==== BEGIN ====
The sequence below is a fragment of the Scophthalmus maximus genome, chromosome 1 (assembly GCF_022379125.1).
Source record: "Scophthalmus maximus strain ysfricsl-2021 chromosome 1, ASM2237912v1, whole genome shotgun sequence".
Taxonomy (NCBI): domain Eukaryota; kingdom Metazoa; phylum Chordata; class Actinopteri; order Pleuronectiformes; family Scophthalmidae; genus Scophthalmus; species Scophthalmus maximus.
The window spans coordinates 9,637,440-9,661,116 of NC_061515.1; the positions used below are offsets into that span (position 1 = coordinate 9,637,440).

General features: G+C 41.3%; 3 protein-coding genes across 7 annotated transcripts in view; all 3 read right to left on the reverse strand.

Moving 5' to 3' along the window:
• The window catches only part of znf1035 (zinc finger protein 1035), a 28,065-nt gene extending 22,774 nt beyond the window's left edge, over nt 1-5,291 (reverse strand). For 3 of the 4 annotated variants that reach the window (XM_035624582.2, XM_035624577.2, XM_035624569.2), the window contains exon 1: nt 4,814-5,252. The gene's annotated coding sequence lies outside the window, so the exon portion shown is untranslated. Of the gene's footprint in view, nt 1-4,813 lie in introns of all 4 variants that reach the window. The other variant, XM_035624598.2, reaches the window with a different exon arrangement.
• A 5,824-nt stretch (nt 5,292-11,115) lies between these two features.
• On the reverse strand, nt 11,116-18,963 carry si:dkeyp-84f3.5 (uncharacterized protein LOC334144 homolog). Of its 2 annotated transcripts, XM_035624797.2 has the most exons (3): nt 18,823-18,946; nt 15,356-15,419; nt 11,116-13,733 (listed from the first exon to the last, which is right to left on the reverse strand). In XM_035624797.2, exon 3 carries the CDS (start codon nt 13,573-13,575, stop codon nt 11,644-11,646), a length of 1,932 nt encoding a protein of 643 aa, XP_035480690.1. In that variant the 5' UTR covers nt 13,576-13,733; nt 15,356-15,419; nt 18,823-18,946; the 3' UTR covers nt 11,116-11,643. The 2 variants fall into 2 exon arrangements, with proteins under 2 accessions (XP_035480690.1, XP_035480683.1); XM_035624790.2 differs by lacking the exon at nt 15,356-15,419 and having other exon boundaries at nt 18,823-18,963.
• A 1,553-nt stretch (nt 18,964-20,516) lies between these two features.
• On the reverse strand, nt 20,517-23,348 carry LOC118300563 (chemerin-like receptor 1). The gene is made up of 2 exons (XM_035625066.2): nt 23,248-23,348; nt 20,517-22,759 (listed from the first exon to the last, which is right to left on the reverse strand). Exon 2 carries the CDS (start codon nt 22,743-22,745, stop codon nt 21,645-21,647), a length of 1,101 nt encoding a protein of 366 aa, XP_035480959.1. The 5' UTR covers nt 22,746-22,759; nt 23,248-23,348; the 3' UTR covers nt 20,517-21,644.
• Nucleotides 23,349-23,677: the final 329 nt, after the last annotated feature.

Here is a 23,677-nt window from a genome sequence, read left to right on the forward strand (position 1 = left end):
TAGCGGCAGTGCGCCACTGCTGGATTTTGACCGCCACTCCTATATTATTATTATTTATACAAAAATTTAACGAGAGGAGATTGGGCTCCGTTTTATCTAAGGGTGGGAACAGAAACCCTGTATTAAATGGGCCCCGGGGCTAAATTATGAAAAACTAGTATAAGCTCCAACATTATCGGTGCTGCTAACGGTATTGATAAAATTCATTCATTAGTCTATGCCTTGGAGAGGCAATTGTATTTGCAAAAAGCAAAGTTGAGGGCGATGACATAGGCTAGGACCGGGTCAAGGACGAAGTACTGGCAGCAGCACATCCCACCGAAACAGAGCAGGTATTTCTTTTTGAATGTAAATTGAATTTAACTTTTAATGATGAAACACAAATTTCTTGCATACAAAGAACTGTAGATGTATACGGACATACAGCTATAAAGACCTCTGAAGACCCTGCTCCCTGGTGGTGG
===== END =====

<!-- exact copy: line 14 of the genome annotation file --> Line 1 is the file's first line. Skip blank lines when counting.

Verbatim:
TAGCGGCAGTGCGCCACTGCTGGATTTTGACCGCCACTCCTATATTATTATTATTTATACAAAAATTTAACGAGAGGAGATTGGGCTCCGTTTTATCTAAGGGTGGGAACAGAAACCCTGTATTAAATGGGCCCCGGGGCTAAATTATGAAAAACTAGTATAAGCTCCAACATTATCGGTGCTGCTAACGGTATTGATAAAATTCATTCATTAGTCTATGCCTTGGAGAGGCAATTGTATTTGCAAAAAGCAAAGTTGAGGGCGATGACATAGGCTAGGACCGGGTCAAGGACGAAGTACTGGCAGCAGCACATCCCACCGAAACAGAGCAGGTATTTCTTTTTGAATGTAAATTGAATTTAACTTTTAATGATGAAACACAAATTTCTTGCATACAAAGAACTGTAGATGTATACGGACATACAGCTATAAAGACCTCTGAAGACCCTGCTCCCTGGTGGTGG